Class B Airspace

Class B airspace surrounds large, busy airports.

Its shape is generally an upside-down wedding cake but it can vary quite a bit. The main idea is that there are layers that get progressively wider and have a higher floor than inner layers.

For example, in St. Louis (pictured below) the inner ring extends from the surface up to 8000 feet MSL.

The next ring out extends from 2000 feet up to 8000, so there is room to fly under it. If you look closely you will see that the floor actually starts at 1700 in some places and 2500 in other places within this ring.

Going out further the next ring has a floor at 3000 and the larger ring has a 5000 foot floor (although it starts at 3500 feet in some sections).

There are also some extensions of this airspace that stick out of the normal area with a floor of 4500 feet. These are generally for the approach and departure paths into and out of Lambert International. They are shaped differently from the rest of the airspace but they still operate as class B.

Source: Skyvector.com – St. Louis Class B

What is required to enter class B airspace?

VFR Aircraft must be “cleared into the bravo” before entering class B airspace.

When I get a clearance into bravo airspace I always read back “cleared into the bravo” in a slow, clear, enunciated way to make sure that the controller hears me correctly, and that it is picked up on the recording in case there is some claim of a misunderstanding later.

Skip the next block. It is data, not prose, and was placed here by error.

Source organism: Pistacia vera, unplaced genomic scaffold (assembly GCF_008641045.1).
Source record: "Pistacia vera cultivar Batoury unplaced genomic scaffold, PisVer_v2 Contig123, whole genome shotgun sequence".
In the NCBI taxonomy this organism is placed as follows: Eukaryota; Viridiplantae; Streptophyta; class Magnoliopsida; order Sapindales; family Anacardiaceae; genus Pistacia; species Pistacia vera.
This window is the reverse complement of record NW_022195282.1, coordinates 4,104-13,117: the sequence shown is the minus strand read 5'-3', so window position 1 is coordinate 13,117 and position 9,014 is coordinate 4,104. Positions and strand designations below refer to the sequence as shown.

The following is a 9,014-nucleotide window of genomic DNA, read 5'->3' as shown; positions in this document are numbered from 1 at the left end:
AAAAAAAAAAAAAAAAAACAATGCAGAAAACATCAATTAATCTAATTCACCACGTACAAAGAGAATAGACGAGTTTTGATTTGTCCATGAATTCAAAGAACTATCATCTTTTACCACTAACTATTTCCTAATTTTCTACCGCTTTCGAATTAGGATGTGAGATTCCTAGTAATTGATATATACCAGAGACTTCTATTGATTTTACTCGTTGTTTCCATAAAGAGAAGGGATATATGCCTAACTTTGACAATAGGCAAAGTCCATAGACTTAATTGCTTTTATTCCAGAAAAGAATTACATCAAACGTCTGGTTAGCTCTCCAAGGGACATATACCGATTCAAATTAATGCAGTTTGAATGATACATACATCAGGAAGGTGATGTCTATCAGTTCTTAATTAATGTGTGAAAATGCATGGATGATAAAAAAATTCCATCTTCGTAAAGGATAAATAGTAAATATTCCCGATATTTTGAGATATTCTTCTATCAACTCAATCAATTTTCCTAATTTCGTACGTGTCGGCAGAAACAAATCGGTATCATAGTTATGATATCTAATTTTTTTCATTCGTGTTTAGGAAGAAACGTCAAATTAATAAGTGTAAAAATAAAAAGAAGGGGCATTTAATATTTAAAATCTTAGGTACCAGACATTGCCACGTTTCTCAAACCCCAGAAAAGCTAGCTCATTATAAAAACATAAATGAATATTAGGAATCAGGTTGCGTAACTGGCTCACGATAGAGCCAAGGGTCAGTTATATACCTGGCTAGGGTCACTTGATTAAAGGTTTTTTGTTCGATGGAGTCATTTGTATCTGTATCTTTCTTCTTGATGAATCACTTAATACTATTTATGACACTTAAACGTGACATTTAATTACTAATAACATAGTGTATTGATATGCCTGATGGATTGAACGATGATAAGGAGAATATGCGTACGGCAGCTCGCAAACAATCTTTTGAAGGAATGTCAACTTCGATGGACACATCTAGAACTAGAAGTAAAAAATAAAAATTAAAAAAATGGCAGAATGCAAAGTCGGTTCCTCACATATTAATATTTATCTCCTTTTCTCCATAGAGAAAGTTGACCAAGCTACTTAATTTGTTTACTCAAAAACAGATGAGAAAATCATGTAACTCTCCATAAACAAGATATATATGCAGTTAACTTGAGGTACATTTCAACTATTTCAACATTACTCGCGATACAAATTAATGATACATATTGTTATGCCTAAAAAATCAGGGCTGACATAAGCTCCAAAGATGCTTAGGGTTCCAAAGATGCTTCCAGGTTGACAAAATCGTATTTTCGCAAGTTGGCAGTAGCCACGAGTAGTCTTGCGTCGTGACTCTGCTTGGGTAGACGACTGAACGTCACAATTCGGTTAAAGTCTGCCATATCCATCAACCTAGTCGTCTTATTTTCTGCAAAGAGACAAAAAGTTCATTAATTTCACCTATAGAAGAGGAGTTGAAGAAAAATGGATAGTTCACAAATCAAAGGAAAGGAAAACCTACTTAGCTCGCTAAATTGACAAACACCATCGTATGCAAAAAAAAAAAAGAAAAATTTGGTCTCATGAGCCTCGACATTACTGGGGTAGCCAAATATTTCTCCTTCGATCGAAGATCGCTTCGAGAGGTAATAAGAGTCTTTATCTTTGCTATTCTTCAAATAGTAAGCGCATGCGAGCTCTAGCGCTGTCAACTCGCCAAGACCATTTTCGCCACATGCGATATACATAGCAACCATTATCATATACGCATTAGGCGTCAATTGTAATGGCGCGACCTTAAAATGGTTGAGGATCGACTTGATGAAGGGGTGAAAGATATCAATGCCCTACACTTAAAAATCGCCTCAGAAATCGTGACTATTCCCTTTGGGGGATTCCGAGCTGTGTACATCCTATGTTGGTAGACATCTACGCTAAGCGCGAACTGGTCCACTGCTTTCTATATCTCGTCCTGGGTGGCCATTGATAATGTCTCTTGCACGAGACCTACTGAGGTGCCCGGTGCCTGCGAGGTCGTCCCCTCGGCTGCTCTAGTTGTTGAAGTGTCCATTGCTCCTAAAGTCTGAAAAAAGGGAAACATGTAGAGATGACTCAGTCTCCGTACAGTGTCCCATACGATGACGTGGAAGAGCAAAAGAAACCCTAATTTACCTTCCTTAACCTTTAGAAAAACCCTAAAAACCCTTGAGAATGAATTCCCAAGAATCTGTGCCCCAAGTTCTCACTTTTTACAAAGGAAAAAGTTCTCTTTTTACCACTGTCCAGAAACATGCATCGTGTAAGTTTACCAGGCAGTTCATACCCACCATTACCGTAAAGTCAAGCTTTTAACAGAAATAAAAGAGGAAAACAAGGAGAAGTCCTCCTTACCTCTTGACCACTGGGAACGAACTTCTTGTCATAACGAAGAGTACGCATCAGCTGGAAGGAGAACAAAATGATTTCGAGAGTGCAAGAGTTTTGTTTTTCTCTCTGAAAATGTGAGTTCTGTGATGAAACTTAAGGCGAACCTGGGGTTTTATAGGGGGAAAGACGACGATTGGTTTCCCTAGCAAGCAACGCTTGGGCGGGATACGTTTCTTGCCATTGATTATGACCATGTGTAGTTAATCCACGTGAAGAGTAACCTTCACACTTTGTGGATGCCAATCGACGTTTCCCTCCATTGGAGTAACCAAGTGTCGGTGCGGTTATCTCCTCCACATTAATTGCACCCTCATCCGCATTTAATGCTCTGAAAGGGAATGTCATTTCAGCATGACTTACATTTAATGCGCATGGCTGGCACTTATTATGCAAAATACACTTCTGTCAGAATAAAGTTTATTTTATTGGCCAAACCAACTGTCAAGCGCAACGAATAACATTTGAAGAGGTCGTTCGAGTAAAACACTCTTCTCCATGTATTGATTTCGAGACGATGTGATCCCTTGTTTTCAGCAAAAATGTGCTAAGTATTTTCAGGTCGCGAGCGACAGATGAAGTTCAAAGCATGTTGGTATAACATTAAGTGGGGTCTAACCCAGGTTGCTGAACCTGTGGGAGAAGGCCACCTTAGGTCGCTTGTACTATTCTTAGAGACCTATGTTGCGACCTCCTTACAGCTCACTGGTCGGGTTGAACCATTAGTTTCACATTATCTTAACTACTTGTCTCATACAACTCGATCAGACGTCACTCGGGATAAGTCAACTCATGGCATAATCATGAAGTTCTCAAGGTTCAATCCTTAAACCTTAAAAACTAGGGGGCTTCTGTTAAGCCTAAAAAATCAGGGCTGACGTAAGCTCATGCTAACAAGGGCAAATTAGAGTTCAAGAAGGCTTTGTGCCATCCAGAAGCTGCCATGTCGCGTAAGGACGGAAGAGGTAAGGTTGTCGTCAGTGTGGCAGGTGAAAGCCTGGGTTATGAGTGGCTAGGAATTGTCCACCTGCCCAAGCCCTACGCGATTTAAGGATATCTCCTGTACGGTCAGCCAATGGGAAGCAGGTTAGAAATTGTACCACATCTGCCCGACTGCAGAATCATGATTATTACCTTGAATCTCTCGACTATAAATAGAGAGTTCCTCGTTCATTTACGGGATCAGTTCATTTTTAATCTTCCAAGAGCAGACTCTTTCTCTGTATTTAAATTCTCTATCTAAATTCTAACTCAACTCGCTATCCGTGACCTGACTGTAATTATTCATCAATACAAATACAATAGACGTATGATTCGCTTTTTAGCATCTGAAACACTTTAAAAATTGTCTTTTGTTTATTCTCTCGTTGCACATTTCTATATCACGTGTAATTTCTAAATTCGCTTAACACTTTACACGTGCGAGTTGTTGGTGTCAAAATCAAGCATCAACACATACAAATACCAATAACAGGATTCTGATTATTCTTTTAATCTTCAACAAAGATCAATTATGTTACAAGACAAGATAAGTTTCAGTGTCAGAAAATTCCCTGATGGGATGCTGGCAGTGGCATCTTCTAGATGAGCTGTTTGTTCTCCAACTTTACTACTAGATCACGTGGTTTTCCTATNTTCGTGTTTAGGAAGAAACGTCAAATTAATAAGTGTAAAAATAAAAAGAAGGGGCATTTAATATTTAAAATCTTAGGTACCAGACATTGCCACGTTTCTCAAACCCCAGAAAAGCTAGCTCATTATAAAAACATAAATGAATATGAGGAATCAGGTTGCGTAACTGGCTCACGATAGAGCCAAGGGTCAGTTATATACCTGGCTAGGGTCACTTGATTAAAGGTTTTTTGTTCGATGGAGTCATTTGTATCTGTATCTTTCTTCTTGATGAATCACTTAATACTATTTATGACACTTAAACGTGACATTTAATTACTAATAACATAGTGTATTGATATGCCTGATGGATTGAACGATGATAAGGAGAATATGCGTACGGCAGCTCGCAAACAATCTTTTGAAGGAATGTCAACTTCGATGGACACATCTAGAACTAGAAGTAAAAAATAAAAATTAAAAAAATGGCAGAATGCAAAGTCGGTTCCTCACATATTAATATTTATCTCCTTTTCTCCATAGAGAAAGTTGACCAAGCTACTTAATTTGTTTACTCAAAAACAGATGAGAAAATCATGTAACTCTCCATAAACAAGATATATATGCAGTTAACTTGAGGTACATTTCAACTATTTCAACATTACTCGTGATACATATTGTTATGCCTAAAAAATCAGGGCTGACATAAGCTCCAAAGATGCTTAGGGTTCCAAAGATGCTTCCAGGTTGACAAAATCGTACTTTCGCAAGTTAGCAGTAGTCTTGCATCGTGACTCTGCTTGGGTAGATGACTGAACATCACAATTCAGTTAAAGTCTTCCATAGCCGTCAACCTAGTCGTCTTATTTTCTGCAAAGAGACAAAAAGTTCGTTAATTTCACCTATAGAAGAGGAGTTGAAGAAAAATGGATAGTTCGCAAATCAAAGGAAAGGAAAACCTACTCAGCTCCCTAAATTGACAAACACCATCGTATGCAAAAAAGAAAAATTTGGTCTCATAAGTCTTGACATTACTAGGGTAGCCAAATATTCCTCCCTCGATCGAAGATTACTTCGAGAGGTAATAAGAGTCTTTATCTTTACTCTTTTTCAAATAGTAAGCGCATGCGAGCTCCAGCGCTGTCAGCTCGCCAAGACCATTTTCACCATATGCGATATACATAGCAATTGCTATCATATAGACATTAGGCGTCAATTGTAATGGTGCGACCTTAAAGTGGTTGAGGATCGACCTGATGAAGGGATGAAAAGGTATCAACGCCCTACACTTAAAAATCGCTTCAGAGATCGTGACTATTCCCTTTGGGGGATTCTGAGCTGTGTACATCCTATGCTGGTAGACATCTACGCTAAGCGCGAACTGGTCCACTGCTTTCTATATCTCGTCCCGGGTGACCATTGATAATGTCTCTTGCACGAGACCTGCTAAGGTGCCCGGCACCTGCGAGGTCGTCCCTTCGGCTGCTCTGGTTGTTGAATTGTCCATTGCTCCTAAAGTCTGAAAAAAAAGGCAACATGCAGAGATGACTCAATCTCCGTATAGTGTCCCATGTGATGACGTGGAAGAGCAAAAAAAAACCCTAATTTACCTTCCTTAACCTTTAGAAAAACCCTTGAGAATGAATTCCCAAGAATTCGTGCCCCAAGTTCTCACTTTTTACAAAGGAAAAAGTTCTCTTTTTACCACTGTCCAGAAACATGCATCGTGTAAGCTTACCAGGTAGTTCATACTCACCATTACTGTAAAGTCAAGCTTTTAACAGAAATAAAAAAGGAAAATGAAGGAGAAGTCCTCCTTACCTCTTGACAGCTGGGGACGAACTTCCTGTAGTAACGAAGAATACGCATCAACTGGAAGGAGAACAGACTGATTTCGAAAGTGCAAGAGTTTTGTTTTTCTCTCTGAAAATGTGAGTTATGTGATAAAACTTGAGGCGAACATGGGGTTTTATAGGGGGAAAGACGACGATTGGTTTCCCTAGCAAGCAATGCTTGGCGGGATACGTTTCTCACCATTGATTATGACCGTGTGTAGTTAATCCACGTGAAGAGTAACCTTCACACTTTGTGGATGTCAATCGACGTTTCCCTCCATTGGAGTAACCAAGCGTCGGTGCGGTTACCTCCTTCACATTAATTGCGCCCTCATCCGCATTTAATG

In addition, if you are within 30 miles of the center of class B airspace you need to have your transponder on and in altitude reporting mode. This is true even if you do not intend to actually enter the airspace.

What are the weather requirements in class B airspace?

In class B airspace you must remain clear of clouds. This is the least restrictive VFR requirement and allows you to get as close to the clouds as you want as long as you don’t fly into them. In class B airspace all aircraft are under positive¬†ATC control and there is little risk of a plane appearing out of a cloud next to you. However, you should always be vigilant anyway because ATC is manned by humans who could possibly make a mistake.

The visibility must be 3 statute miles or greater.

 

 

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